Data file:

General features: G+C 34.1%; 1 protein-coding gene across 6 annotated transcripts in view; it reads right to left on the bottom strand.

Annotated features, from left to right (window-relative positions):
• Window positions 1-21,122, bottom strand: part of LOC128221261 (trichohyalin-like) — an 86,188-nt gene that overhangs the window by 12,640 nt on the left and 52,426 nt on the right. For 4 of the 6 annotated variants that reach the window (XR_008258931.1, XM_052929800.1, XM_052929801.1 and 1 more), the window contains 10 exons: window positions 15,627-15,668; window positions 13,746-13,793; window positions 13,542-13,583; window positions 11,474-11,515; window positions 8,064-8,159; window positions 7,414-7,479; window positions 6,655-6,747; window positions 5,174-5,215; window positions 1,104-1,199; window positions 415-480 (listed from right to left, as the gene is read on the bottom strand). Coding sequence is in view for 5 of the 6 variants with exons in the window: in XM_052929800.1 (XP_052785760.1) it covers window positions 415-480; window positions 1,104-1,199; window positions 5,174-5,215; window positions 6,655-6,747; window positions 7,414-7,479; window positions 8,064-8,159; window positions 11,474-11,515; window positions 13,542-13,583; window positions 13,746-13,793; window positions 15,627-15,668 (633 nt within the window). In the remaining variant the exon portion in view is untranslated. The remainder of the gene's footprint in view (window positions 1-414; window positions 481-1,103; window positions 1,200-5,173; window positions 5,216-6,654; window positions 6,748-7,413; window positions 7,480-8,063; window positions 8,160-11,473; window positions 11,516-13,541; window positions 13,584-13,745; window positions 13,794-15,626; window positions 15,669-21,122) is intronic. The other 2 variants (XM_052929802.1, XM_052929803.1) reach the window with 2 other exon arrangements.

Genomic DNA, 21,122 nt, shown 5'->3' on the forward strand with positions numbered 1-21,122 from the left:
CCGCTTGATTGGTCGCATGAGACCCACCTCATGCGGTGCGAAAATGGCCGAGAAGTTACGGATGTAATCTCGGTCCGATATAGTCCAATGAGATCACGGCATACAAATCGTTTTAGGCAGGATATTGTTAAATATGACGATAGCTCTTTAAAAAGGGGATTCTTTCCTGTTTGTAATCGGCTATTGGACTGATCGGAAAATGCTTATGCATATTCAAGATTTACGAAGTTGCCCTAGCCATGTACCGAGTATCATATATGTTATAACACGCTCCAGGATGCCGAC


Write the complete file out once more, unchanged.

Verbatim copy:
General features: G+C 34.1%; 1 protein-coding gene across 6 annotated transcripts in view; it reads right to left on the bottom strand.

Annotated features, from left to right (window-relative positions):
• Window positions 1-21,122, bottom strand: part of LOC128221261 (trichohyalin-like) — an 86,188-nt gene that overhangs the window by 12,640 nt on the left and 52,426 nt on the right. For 4 of the 6 annotated variants that reach the window (XR_008258931.1, XM_052929800.1, XM_052929801.1 and 1 more), the window contains 10 exons: window positions 15,627-15,668; window positions 13,746-13,793; window positions 13,542-13,583; window positions 11,474-11,515; window positions 8,064-8,159; window positions 7,414-7,479; window positions 6,655-6,747; window positions 5,174-5,215; window positions 1,104-1,199; window positions 415-480 (listed from right to left, as the gene is read on the bottom strand). Coding sequence is in view for 5 of the 6 variants with exons in the window: in XM_052929800.1 (XP_052785760.1) it covers window positions 415-480; window positions 1,104-1,199; window positions 5,174-5,215; window positions 6,655-6,747; window positions 7,414-7,479; window positions 8,064-8,159; window positions 11,474-11,515; window positions 13,542-13,583; window positions 13,746-13,793; window positions 15,627-15,668 (633 nt within the window). In the remaining variant the exon portion in view is untranslated. The remainder of the gene's footprint in view (window positions 1-414; window positions 481-1,103; window positions 1,200-5,173; window positions 5,216-6,654; window positions 6,748-7,413; window positions 7,480-8,063; window positions 8,160-11,473; window positions 11,516-13,541; window positions 13,584-13,745; window positions 13,794-15,626; window positions 15,669-21,122) is intronic. The other 2 variants (XM_052929802.1, XM_052929803.1) reach the window with 2 other exon arrangements.

Genomic DNA, 21,122 nt, shown 5'->3' on the forward strand with positions numbered 1-21,122 from the left:
CCGCTTGATTGGTCGCATGAGACCCACCTCATGCGGTGCGAAAATGGCCGAGAAGTTACGGATGTAATCTCGGTCCGATATAGTCCAATGAGATCACGGCATACAAATCGTTTTAGGCAGGATATTGTTAAATATGACGATAGCTCTTTAAAAAGGGGATTCTTTCCTGTTTGTAATCGGCTATTGGACTGATCGGAAAATGCTTATGCATATTCAAGATTTACGAAGTTGCCCTAGCCATGTACCGAGTATCATATATGTTATAACACGCTCCAGGATGCCGAC